A House of Representatives appropriations subcommittee has rejected President Barack Obama’s requests to hike the fiscal year 2016 budgets of two Labor Department regulatory agencies, while turning aside the Administration's request to cut funds for the federal health and safety research institute, proposing a sharp increase instead.

The White House has sought a 7.1-percent increase for the Occupational Safety and Health Administration, which would bring that agency’s budget to $592 million. He also has asked for a 5.1-percent boost, to $394.9 million, for the Mine Safety and Health Administration.

However, the House Labor, Health and Human Services, Education, and Related Agencies Subcommittee had other ideas. Instead of giving both agencies more money, the subcommittee has proposed slashing OSHA’s appropriation by 3.2 percent, which would shrink its current budget of $553 million to $535 million. MSHA’s appropriation would drop to $371 million, a 1.3 percent decline from this year’s $375.9 million.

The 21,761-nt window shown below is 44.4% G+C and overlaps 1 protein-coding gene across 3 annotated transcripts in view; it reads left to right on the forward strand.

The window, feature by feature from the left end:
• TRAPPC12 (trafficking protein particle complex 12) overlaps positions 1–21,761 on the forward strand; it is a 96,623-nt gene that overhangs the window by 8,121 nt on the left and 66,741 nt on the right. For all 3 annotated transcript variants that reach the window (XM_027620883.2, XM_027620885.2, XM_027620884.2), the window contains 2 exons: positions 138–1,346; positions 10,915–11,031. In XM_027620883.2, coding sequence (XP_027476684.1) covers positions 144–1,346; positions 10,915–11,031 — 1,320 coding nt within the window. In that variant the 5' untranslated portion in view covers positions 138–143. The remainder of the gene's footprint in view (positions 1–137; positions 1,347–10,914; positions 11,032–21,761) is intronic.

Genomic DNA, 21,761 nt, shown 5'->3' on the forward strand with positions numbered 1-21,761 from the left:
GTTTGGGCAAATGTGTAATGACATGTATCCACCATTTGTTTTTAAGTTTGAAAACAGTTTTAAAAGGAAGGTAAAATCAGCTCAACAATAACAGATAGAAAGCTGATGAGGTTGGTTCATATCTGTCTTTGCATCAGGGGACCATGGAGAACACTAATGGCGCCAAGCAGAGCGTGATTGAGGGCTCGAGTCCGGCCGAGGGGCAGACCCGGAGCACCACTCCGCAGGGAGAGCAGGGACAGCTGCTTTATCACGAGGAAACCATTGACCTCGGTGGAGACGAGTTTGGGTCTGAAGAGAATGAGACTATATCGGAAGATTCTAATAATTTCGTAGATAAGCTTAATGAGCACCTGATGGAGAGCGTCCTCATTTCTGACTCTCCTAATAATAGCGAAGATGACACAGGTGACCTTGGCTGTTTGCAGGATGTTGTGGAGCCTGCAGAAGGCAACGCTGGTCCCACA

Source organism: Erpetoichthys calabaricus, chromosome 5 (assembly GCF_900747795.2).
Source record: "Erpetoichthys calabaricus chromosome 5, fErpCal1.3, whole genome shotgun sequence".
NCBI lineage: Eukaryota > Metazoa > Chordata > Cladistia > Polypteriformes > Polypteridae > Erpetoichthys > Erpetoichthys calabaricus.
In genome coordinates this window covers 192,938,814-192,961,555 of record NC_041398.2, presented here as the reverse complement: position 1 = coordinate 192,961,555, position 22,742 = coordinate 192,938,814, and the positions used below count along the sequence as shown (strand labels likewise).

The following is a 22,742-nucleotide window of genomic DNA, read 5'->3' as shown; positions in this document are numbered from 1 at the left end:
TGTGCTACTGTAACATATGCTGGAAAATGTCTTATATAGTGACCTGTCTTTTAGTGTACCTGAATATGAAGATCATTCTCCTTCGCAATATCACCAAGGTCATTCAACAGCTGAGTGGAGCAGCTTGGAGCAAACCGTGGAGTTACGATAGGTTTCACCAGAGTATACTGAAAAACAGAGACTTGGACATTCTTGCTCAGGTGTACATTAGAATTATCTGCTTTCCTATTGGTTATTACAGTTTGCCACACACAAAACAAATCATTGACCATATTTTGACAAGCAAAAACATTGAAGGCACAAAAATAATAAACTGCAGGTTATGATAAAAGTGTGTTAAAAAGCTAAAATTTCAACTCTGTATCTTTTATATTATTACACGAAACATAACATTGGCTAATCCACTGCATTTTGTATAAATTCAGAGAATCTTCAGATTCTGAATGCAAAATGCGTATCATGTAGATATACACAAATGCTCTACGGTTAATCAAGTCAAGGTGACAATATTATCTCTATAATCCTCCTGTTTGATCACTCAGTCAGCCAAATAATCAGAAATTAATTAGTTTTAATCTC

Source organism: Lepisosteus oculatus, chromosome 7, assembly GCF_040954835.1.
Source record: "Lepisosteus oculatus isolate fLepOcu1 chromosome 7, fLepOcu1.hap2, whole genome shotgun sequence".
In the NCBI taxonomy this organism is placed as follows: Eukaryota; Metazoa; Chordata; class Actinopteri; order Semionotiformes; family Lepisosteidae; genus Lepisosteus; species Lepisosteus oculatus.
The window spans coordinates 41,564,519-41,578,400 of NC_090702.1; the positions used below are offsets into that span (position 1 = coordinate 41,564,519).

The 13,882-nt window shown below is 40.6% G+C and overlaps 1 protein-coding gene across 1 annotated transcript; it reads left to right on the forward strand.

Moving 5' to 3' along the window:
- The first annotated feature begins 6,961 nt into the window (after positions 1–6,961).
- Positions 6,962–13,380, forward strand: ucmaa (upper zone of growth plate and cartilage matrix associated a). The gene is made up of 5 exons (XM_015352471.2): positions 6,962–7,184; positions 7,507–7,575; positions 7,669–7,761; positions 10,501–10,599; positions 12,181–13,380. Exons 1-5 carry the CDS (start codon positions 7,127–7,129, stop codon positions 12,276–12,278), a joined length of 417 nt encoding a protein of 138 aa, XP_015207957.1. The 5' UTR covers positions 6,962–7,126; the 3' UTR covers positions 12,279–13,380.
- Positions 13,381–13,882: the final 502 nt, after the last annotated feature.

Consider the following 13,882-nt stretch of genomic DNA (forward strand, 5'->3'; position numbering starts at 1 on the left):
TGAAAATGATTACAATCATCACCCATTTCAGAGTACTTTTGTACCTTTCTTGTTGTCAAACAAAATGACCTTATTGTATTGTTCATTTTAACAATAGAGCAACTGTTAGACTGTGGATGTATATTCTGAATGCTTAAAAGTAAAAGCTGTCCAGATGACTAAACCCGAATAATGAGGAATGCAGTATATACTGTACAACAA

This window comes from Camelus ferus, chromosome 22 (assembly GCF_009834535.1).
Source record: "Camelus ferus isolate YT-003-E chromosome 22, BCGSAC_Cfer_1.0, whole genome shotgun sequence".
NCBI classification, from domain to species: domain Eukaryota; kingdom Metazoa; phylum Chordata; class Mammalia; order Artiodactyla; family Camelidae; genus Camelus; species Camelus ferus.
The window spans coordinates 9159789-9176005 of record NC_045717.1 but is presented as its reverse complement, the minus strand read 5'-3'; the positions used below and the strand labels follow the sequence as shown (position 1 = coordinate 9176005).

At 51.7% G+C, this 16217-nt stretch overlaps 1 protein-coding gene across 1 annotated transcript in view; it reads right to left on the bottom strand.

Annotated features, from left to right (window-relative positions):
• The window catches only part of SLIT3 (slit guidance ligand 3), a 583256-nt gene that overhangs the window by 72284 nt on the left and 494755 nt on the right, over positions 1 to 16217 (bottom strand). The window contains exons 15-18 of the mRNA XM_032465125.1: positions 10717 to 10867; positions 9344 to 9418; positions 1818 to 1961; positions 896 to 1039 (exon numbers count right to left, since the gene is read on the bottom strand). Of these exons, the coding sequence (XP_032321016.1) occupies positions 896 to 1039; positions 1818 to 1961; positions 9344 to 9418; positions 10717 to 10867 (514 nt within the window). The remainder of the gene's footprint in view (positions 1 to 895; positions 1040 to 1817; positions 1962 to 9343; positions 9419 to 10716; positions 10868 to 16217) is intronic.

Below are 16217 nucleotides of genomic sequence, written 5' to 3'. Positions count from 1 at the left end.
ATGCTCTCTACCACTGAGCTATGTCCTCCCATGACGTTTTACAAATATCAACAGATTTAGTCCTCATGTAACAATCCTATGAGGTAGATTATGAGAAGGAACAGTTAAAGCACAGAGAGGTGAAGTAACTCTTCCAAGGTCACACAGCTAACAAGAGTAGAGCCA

The situation is reversed for the National Institute for Occupational Safety and Health. NIOSH’s 2015 budget is $334.9 million, but the executive branch wants to cut it to $283 million next year. House appropriators had other ideas, giving $58 million more to NIOSH. While the lawmakers’ draft budget does not go into detail, the proposed $341 million allocation should be enough to fund the Institute’s Education and Research Centers and the Agriculture, Forestry and Fishing Program. The White House has sought to cut both programs for years, but each year Congress has restored the funding.

The subcommittee approved its draft appropriations bill on June 17 and sent it to the full Appropriations Committee, which is scheduled to consider the legislation soon.